Reputation Belongs In More Strategic Decision Models (and Some Data to Measure It)

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Organizational reputation is compelling to layman audiences, it is critical for firm performance and myriad organizational phenomena, and recent theory articulates how it shapes the very managerial discretion underpinning strategic decisions. Yet, reputation is still excluded from much of mainstream strategic organization research. We make the case for reputation’s wider inclusion in studies of managerial discretion or strategic decision making. We first demonstrate reputation’s potential theoretical importance in explaining nuances or non-findings in such studies, detail ways to measure reputation accurately, provide five sources of data for readers to facilitate the inclusion of reputation in their studies, and illustrate how scholars can use freelancers to collect their own archival data for their own, context-specific purposes. By shedding light on reputation’s unique role in shaping managerial discretion and, thereby, strategic decisions, we hope this essay helps scholars better account for decision-making patterns that might otherwise defy the predictions of other organizational theories.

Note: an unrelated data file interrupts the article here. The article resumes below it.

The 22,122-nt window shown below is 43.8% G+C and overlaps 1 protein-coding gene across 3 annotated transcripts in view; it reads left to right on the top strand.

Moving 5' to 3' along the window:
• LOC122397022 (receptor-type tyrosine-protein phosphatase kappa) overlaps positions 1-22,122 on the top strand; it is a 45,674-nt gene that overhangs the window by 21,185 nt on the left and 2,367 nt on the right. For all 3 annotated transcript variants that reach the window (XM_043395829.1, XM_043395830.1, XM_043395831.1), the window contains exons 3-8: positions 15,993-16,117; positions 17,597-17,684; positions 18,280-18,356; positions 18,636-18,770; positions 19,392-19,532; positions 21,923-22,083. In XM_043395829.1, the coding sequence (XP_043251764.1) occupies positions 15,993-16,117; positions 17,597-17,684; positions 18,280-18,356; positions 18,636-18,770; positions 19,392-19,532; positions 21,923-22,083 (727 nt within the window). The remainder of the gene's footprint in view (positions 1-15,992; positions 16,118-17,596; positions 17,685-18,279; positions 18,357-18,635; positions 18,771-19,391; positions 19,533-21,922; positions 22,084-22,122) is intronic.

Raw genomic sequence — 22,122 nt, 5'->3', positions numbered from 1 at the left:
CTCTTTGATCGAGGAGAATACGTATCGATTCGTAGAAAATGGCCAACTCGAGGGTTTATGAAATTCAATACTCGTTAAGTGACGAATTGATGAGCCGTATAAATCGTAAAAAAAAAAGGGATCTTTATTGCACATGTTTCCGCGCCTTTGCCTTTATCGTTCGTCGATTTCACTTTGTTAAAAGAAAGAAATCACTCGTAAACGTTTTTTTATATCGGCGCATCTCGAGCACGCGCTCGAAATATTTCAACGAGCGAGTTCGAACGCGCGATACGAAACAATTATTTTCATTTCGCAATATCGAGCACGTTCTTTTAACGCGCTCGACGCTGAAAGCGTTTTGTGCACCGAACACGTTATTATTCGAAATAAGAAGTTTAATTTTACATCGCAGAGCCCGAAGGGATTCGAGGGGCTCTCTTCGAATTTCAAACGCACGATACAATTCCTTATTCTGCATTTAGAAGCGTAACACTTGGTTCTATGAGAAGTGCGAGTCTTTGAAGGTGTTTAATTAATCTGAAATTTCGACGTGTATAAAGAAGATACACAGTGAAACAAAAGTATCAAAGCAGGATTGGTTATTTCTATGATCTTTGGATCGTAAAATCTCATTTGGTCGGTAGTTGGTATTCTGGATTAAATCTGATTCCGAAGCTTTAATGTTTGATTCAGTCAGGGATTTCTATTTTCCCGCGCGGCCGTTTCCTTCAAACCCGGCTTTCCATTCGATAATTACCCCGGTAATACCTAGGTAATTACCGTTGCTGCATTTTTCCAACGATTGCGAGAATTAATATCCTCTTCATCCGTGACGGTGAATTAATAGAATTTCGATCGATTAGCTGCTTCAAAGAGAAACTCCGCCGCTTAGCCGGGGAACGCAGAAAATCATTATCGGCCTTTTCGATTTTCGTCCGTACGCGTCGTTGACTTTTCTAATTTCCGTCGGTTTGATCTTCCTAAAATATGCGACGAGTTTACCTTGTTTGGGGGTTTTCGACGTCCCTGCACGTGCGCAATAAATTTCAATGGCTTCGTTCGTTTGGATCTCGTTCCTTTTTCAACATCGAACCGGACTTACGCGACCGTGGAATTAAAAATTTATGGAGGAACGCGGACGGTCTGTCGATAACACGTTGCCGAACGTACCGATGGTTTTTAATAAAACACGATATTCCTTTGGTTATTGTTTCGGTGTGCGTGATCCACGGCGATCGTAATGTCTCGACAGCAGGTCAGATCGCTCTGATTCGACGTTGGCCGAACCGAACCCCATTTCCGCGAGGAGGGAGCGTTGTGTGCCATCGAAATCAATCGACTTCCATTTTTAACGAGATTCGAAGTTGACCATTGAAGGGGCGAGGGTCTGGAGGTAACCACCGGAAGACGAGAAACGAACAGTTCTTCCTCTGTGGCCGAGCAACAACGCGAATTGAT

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Strategic Organization

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